Watch out, time to geekify! Though I'm talking about geeky things, I'm also trying to use something approaching layman's language. If you feel brave enough, you can try to follow. It really isn't all that difficult and I've provided lots of useful links (wikipedia).

< geekicity >

As everybody and their mum knows, flash graphics (as in, the ones you create within flash) are vector based. Flash is also happy to deal with bitmaps. Now I know you all know the relative advantages and disadvantages of vector graphics and bitmaps, but here's a reminder...

Vector graphics:

advantages: they take up very little memory, seeing as they only consist of a series of instructions on how to draw something (curves and points etc.). You could make a vector graphic that's more memory intensive than a bitmap, but that would be dumb. Also, vector graphics have no resolution, you can scale them up all you want and they're still crisp.

disadvantages: Seeing as vector graphics are being redrawn every frame (hence their crispness), this does demand a hell of a lot from the processor. Slower computers would not be able to cope with large, complex vector graphics moving and rotating all over the place.


er... pretty much the opposite of vector graphics - they take up a lot of memory, but they're quick to draw.

So for the backgrounds, I didn't want them to be bitmaps because something that big would make the file unacceptably large (and slow to download). But with vector graphics older computers would have a hard time.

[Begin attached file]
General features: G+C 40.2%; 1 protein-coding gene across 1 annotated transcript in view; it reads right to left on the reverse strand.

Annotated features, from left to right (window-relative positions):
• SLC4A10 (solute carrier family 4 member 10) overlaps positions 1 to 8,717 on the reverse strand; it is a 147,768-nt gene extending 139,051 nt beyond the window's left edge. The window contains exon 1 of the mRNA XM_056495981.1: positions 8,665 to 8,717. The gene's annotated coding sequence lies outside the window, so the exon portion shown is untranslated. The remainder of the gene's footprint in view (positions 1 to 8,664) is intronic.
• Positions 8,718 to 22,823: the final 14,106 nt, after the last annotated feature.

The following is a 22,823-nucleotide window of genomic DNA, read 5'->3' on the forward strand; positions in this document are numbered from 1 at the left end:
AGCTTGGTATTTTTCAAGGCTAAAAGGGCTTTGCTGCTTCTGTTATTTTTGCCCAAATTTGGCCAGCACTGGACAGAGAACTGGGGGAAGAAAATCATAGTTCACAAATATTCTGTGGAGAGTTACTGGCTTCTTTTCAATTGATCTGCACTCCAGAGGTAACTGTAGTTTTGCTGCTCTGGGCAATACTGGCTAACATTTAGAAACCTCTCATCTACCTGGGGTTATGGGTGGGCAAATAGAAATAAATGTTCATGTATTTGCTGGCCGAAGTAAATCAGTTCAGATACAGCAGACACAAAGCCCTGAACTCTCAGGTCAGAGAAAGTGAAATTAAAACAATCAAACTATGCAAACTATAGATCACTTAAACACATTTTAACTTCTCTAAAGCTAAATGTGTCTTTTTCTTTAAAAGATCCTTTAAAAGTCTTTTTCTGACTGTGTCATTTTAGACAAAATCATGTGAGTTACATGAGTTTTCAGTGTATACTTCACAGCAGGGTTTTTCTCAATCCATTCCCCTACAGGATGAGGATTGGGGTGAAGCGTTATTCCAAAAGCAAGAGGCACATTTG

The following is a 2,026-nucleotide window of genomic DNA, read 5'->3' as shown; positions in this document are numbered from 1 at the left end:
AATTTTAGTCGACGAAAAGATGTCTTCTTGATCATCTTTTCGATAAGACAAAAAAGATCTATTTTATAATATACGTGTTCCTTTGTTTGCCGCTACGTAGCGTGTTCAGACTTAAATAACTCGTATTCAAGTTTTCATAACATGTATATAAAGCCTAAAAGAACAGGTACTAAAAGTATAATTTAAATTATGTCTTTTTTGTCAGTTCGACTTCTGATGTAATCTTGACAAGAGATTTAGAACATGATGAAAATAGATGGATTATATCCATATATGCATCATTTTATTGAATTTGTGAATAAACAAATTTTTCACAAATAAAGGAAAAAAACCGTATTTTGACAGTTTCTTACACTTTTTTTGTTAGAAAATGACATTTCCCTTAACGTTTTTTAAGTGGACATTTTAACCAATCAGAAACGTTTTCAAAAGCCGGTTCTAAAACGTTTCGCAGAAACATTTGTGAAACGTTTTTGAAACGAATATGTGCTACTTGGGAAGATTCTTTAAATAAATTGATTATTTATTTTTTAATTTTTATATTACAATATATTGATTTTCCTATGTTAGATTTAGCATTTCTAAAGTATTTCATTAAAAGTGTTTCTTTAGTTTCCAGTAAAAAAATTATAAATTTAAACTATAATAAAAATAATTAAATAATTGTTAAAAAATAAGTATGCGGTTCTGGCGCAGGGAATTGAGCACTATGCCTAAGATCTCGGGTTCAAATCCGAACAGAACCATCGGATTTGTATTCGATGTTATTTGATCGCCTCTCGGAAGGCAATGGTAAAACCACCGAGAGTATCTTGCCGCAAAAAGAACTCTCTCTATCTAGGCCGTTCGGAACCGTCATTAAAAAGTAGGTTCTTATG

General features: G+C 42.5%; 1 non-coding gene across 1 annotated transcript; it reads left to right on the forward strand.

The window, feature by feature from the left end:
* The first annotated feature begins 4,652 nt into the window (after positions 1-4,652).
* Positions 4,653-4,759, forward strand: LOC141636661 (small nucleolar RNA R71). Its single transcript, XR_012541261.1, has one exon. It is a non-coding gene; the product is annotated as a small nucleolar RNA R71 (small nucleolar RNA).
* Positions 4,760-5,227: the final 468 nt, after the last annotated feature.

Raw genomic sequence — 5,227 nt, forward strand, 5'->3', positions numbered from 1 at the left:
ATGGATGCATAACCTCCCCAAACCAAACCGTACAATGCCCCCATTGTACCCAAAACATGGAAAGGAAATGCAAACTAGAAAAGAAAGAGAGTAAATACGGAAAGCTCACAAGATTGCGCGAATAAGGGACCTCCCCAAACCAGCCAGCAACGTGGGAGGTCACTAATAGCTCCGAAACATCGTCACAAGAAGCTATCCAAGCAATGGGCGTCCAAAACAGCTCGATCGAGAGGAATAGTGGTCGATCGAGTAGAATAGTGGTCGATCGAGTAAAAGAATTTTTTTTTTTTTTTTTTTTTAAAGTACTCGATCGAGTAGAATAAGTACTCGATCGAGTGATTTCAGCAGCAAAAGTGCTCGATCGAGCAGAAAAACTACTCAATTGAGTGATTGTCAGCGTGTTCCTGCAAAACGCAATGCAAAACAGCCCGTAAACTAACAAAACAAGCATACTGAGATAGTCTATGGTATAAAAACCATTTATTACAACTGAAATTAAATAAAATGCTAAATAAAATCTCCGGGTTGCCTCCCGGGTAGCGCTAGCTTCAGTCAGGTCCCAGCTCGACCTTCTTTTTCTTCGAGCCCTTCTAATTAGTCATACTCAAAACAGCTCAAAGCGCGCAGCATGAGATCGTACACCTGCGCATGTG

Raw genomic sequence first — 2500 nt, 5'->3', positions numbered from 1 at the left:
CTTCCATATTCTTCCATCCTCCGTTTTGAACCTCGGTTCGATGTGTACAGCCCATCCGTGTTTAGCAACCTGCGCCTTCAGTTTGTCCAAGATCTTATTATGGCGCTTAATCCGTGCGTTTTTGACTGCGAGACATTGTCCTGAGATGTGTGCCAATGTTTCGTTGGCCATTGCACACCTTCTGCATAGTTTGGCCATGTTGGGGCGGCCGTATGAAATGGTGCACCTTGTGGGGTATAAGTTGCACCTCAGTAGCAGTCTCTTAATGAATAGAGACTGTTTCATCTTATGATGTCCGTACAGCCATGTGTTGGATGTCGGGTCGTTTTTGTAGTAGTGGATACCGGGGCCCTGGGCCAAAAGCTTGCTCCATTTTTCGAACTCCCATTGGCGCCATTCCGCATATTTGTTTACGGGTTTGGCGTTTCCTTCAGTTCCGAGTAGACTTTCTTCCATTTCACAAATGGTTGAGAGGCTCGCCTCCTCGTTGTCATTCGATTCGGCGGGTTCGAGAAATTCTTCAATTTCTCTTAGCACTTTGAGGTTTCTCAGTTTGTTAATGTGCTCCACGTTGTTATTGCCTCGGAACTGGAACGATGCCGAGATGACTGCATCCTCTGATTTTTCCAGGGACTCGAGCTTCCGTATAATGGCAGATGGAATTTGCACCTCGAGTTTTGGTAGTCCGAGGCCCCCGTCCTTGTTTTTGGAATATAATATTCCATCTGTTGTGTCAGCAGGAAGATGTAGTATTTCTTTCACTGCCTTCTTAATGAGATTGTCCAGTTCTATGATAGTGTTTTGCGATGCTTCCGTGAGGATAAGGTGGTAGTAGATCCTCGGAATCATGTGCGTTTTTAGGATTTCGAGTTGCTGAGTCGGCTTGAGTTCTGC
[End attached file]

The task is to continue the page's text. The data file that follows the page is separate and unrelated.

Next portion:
By the way, my computer is my benchmark. It's a two-year-old macbook (one of the first white ones). Not too shabby, but not all that amazing either, and what with macs never having dealt that well with flash, I feel it's a sensible benchmark. If your machine is slower, well, poo!

So what have I done? Well the Actionscript aficionados among you will know that the bitmapdata class has a function called draw which will take a display object as its argument and create bitmap data from that.

So for everyone I just lost in that previous paragraph, there's a way that I can take my memory-efficient vector graphics and convert them into processor-efficient bitmaps. Wonderful, no? This means I can continue adding details to the backgrounds with relatively little impact on application size and performance. This is awesome, in case you hadn't realised.

</ geekicity >

So now you can see what Dreg's world might look like. The reason I spent so long on all this was to see how long it would take to create these backgrounds, as well as have an idea what they would look like. I haven't strayed too far from the look of the comic and film. It's allowed me to establish a work-flow and make sure it was possible to do more or less what I had in mind.

So though the acrobatics still aren't finished, nor are the background details, I feel it's time to attack the next big challenge - combat. This means animation, other characters, and AI. Urgh... I expect I'll be happily spending a lot of time just drawing more objects for the background before I'm ready to face such a daunting challenge...